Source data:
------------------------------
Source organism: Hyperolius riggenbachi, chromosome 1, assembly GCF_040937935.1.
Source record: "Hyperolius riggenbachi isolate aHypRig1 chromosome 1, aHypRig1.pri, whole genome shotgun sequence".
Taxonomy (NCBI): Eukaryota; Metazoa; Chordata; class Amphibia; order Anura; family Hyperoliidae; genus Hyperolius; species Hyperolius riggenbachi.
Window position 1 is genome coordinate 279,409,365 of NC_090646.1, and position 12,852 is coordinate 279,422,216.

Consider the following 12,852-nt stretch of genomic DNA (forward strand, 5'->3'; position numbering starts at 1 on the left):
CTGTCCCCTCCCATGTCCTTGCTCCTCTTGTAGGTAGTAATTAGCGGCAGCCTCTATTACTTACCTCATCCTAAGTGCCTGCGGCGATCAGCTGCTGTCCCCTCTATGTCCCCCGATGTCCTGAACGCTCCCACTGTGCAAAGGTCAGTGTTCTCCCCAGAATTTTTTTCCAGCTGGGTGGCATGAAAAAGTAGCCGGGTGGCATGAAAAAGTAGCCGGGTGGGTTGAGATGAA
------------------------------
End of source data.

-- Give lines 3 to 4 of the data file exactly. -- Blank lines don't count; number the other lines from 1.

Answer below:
Taxonomy (NCBI): Eukaryota; Metazoa; Chordata; class Amphibia; order Anura; family Hyperoliidae; genus Hyperolius; species Hyperolius riggenbachi.
Window position 1 is genome coordinate 279,409,365 of NC_090646.1, and position 12,852 is coordinate 279,422,216.